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BBI Report: Replace private betting industry with one run by government

SPORTS By Frankline Sunday | November 27th 2019 | 2 min read
Kenyan currency [Courtesy]

As income inequality widens, the lowest-income households in Kenya spend a lot on lottery tickets. This is one of the key concerns raised in the Building Bridges Initiative report, which claims Kenyans spend tens of billions of shilling on lotteries each year.

The report recommends that the government sets up a national lottery, whose earnings could be ploughed back to empower the youth.

Besides this, the report recommends many other avenues through which the government can empower the youth.

“The private betting industry is leading to hopelessness and greater poverty,” states the report in part.

“The task-force suggests that the private betting industry be replaced with one major one run by government, whose proceeds, as is the case in other countries, are used for activities that uplift the youth, sports, culture and other social activities beneficial to citizens.”

If the recommendation is adopted, Kenya could see big sports betting companies closed down, sounding the death knell on a brief but controversial reign that they have enjoyed in the lucrative sector.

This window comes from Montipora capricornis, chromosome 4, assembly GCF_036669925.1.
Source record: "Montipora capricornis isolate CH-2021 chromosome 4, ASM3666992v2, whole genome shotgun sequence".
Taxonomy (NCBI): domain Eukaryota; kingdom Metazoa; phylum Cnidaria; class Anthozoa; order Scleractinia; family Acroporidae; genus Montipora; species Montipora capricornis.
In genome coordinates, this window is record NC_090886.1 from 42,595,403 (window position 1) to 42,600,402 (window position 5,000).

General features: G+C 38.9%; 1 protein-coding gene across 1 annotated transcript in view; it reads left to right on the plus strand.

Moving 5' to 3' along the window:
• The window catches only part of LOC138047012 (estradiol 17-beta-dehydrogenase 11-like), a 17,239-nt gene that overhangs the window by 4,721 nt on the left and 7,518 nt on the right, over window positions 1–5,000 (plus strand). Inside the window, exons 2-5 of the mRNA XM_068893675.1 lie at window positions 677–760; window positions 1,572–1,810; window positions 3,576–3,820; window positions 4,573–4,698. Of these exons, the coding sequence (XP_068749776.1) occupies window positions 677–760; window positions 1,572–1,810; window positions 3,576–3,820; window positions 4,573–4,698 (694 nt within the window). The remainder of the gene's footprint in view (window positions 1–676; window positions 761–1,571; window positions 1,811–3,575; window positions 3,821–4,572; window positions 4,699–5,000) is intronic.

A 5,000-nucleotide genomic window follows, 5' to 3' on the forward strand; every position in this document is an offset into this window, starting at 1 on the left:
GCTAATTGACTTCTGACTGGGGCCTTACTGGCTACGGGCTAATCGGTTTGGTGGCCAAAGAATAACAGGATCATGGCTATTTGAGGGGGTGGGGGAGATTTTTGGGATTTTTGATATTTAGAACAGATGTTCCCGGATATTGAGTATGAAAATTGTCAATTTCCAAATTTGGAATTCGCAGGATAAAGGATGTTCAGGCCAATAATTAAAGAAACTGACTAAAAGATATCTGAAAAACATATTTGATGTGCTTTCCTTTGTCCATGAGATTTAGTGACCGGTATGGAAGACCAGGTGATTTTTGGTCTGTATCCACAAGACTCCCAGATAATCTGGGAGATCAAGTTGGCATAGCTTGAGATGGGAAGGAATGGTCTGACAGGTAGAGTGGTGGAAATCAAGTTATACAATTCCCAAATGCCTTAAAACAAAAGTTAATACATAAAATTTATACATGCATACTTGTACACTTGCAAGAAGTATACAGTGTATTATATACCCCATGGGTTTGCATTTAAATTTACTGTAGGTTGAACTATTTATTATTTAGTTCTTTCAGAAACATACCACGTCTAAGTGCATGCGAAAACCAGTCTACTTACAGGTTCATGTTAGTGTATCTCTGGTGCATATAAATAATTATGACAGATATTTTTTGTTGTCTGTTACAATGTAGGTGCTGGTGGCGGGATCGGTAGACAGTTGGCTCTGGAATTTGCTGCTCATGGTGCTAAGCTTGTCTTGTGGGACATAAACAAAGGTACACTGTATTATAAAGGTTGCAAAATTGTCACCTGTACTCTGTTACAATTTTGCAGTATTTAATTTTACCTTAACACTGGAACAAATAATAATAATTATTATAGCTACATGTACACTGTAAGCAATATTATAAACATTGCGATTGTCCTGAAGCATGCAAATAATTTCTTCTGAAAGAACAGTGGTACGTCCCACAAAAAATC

Last August, Interior Cabinet Secretary Fred Matiangi said sports betting firms owed the country more than Sh26 billion in unpaid taxes, and threatened to immediately deport any foreigners engaged in the business under false visas.

Currently, the Kenya Revenue Authority is locked in a legal battle with betting companies seeking to have a 20 per cent Income Tax charged on the stakes placed by gamblers.

The recommendation will also see Kenya have the first national lottery, the closest such institution being the privately run Kenya Charity Sweepstake that was founded in 1966.

Stakes acquired

Earlier this year, UKs Tenlot Group Ltd, a unit of private equity firm Elenilto Group Ltd, acquired an 85 per cent controlling stake in the Kenya Charity Sweepstake.

The BBI report also recommended creating a special tax regime for young entrepreneurs running micro- and medium-sized enterprises, including a tax holiday of at least seven years.

An advisory desk manned by a business development expert will also be set up in every Huduma Center to help youth start businesses.  

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